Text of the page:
MEXICO CITY, October 24, 2008 (LifeSiteNews.com) – Mexican-American movie star Eduardo Verastegui has begun campaigning against California’s homosexual “marriage” law, and is incurring the wrath of Mexican homosexuals as a result.
Following Verastegui’s reported decision to lead the campaign for the Hispanic organization “Viva la Familia” (Long Live the Family) enraged members of “Tri Gay”, Mexico’s self-proclaimed “gay soccer selection” expressed their displeasure against the pro-life, pro-family actor and entertainer.
At a press conference on October 22 in the offices of Mexico’s Secretary of Health, the team denounced Verastegui. The vice-president of Tri Gay, Eduardo Velasquez, tore up a picture of the star.
Calling the action a “message of condemnation of his actions,” Velasquez said that the destruction of the picture was meant “as an act of rejection of all those who promote homophobia” according to Mexico’s El Universal newspaper.
Verastegui’s support of California’s Proposition 8, which would amend California’s constitution to define marriage as between one man and one woman and overturn the judicial activist decision approving homosexual “marriage” in the state, is likely to have a serious impact on the voting in November. “Verastegui is very well known among Latinos for his role in ‘Bella’, and other telenovelas,” noted Maria Ramirez of Viva la Familia.
Verastegui is also participating in advertisements in favor of California’s Proposition 4, which would require parental consent for abortions for minors. Pro-lifers believe that they may narrowly win because of strong Hispanic support for the measure.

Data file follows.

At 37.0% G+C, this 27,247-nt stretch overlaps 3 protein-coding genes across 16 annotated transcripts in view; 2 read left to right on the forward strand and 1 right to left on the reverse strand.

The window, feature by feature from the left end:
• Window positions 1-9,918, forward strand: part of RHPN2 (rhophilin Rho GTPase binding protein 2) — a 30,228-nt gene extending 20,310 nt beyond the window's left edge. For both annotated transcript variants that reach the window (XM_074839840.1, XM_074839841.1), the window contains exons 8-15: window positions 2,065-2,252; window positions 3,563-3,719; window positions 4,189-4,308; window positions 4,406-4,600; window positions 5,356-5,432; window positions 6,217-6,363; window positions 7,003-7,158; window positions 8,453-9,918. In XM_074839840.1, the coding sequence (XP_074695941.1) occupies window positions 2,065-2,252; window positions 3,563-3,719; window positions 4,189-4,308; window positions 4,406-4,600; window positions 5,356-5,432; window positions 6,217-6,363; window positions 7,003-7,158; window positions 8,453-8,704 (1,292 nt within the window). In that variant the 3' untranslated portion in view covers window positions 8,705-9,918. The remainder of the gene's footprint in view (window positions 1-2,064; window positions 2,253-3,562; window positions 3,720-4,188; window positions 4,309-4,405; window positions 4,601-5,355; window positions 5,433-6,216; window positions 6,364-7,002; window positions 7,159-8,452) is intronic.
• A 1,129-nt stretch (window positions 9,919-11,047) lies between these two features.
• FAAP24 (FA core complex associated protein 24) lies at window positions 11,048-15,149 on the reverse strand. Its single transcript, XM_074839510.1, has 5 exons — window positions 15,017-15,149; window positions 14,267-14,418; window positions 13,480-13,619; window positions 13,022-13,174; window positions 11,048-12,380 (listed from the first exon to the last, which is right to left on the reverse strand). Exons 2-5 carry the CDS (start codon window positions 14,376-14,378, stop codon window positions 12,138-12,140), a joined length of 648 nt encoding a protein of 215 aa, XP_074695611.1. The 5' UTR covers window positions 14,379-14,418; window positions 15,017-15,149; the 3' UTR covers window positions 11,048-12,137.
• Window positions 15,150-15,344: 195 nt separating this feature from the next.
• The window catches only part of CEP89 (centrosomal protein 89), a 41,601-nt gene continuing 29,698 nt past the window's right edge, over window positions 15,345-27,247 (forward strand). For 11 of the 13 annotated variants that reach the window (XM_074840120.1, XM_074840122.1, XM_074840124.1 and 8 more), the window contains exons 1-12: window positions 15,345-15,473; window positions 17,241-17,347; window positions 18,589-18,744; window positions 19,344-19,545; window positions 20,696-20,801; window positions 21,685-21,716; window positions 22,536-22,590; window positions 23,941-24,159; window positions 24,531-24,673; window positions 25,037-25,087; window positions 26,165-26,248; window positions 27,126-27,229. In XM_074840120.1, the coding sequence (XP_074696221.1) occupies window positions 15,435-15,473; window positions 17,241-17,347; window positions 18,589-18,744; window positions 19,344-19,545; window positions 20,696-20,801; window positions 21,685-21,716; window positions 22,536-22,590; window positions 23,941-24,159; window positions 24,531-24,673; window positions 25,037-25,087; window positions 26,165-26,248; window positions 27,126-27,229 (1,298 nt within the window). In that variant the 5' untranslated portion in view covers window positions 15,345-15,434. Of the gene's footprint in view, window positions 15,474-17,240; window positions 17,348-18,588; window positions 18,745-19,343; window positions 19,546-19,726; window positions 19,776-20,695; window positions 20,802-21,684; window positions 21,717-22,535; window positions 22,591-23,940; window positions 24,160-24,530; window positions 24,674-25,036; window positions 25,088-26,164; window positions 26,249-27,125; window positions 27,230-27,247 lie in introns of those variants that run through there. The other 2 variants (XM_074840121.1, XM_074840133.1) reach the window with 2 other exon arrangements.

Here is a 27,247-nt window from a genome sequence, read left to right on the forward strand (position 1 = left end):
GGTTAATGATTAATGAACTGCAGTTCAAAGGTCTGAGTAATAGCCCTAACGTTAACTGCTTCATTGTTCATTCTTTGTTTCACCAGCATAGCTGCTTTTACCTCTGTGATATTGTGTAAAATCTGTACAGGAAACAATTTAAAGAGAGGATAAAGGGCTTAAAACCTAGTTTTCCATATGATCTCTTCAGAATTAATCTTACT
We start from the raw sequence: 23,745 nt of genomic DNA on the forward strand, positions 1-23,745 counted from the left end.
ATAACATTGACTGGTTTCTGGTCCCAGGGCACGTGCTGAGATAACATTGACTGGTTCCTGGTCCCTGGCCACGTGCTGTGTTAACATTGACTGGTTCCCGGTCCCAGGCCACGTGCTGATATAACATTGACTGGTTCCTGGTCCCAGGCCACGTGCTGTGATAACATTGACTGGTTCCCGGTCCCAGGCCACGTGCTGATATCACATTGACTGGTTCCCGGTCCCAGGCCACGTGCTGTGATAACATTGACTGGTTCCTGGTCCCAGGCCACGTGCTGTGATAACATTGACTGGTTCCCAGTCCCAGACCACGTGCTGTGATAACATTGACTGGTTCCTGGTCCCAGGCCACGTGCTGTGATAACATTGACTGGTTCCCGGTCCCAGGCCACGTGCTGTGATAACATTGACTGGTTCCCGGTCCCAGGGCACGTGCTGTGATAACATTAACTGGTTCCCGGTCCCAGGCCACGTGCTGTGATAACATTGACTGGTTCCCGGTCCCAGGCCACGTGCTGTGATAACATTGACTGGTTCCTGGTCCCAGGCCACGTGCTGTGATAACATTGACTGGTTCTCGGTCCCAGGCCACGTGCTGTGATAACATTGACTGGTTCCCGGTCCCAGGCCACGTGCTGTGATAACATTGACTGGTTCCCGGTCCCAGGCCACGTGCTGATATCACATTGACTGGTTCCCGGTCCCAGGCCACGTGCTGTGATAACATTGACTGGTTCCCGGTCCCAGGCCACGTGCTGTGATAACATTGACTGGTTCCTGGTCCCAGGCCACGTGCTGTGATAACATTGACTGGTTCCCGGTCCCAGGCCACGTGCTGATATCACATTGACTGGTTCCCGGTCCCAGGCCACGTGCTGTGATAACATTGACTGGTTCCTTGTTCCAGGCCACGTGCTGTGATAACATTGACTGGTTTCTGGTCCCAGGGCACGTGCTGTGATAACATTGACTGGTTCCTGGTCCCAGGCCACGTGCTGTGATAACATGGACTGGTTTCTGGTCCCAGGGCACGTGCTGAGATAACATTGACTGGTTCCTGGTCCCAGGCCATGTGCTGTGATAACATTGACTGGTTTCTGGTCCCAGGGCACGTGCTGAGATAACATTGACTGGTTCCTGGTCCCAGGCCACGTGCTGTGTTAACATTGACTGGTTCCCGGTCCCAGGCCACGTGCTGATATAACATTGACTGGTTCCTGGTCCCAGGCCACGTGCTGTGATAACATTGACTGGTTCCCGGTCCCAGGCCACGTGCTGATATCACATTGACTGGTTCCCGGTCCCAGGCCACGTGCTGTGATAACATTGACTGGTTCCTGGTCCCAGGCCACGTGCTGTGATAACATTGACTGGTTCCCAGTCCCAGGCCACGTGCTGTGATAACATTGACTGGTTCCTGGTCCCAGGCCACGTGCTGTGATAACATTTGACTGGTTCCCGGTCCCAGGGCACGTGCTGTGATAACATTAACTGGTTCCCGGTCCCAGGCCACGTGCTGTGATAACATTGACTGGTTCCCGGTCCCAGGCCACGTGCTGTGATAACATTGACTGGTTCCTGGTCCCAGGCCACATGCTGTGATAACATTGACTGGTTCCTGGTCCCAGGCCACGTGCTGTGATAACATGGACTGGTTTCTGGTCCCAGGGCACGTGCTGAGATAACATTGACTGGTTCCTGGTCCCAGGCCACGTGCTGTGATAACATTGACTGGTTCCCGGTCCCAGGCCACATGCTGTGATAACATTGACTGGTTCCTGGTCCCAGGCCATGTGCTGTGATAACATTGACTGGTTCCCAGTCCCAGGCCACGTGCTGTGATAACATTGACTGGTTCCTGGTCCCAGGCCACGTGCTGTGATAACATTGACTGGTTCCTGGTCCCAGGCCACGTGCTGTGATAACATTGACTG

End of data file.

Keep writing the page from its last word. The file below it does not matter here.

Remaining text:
Tri Gay, which bills itself as “Mexico’s Gay Soccer Selection,” is composed of homosexual activists who seek to legitimize the homosexual lifestyle in Mexico. They participate in “gay” soccer tournaments including the “Gay-Lesbian World Cup,” and the “World Outgames” (scheduled for 2009 in Denmark).
Although it receives no government funding, Tri Gay was recently named “Embassadors Against Homophobia” by Mexico’s National Center for the Prevention and Control of HIV/AIDS (CENSIDA).
There are moments in life that change everything. They are hinges, turning us toward perhaps toward joy, perhaps toward sorrow, but ensuring that nothing will ever be the same again. A rich new drama from producer Alejandro Monteverde, Bella, covers two such moments in the life of Jose (Eduardo Verastegui).
At the start of the film, Jose serves as a chef in his brother’s Mexican restaurant in New York. He hides behind a thick beard and mourns the sudden event that halted his life of promise as an international soccer star. There is hope in the ashes, however. Nina (Tammy Blanchard), a troubled waitress, provides Jose an opportunity for a new hinge, a new moment to set his life on a different track. The film follows Jose and Nina over a single weekend as they connect to each other and search for the best path for each of their lives. Neither can go back. The question is: How they will move forward?